There is real political bias on Wikipedia, but much of the erroneous information on the site is the result of the ignorance of editors.
How would you describe the night of November 9, 1938 in Germany?
Kristallnacht was a nationwide, government-sponsored, pogrom or series of deadly attacks against Jews and Jewish institutions across the Third Reich (Germany and Austria) on November 9–10, 1938.
That sentence hits the highlights. That the attacks were 1) sponsored by the government, 2) carefully coordinated and controlled, and 3) deadly.
None of these three key facts appears in the first sentence of the actual Wikipedia article, which reads “Kristallnacht, or the Night of Broken Glass, also known as Reichskristallnacht, Pogromnacht, and Novemberpogrome, was a pogrom or series of attacks against Jews throughout Nazi Germany and parts of Austria on November 9–10, 1938.”
If you read the entire four paragraph lede, you will discover that the attacks were horrific and deadly, but you will not find an explicit statement that they were carefully planned, controlled and sponsored by the government. Although that information does appear later in the article, it belongs in the first sentence of the lede.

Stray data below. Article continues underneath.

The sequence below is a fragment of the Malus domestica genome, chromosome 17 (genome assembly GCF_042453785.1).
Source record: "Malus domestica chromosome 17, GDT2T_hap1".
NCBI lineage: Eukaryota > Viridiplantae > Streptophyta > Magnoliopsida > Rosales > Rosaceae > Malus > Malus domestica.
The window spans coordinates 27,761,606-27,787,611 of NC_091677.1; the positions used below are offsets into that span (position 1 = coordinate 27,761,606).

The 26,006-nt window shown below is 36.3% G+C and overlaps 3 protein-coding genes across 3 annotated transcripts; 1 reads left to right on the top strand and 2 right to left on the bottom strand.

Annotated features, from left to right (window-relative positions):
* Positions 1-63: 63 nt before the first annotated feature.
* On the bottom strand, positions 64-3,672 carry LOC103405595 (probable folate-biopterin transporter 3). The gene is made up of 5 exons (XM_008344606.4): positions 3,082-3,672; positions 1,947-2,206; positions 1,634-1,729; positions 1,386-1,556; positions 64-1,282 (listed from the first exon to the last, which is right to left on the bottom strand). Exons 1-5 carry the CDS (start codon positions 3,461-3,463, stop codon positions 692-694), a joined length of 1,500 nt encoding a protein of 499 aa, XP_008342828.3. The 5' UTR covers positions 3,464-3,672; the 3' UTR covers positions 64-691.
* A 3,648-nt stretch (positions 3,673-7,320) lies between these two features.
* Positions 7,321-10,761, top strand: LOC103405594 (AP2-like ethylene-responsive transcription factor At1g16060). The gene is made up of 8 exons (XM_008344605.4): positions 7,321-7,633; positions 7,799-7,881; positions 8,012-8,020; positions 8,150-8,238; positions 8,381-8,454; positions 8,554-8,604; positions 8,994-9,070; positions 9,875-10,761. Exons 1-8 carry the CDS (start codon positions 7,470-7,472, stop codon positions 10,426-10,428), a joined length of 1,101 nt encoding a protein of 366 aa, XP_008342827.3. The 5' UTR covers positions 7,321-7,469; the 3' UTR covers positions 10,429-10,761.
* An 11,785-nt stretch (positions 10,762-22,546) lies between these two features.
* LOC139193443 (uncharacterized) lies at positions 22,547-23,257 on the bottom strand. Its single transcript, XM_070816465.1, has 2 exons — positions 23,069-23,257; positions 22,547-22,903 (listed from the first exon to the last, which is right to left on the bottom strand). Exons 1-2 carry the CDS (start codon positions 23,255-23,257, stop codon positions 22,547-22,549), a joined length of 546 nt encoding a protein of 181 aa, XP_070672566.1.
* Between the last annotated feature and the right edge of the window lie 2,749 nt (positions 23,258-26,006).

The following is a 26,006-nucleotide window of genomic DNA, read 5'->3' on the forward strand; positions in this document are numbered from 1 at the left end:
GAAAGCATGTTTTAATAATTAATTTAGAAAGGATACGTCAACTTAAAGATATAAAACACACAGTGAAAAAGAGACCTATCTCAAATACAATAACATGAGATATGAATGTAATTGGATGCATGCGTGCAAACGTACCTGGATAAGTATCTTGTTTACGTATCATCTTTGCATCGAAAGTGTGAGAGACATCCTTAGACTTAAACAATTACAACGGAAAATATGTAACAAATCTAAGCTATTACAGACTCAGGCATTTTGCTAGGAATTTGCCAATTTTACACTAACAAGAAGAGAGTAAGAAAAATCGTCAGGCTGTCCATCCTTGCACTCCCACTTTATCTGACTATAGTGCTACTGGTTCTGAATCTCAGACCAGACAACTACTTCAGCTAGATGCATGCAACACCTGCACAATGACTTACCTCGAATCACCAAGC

Moreover, the first sentence reads “parts of Austira.” While it is true that the pogrom was uneven in its brutality, the unevenness applies to Germany and Austria (then unified as a single nation under a single government) as a whole, i.e., the events in some towns were less violent than in others. But Austrians equalled or exceeded Germans in their enthusiasm for Hitler and the Reich and Kristallnacht was no less violent in Austrian than it was in German cities. Far from making this clear, the article repeatedly refers to “Germany” subtly implying by omission that these vents took place in the lands that form modern Germany when, in fact, they took place in the Reich as a whole at a time when Austrians and Germans were united.
The article is seriously biased in its verbal concealment of Austrian Nazism.
There is also an article on November 9, and it is problematic in its own way. (Wikipedia has an article on every date, with a string of events each described in a single sentence, arranged in chronological order.)
November 9, 1938 ought to read more or less the way the first sentence of the article on Kristallnacht ought to read:
Kristallnacht was a nationwide, government-sponsored pogrom or series of deadly attacks against Jews and Jewish institutions across the Third Reich (Germany and Austria) on November 9–10, 1938.
Instead, the Wikipedia page November 9 reads as though the most significant event that occurred on November 9, 1938 was the death of Ernst vom Rath:
Nazi German diplomat Ernst vom Rath dies from the fatal gunshot wounds of Jewish resistance fighter Herschel Grynszpan, an act which the Nazis used as an excuse to instigate the 1938 national pogrom, also known as Kristallnacht.
Bias on Wikipedia is often a matter of emphasis and omission. And it is very troubling.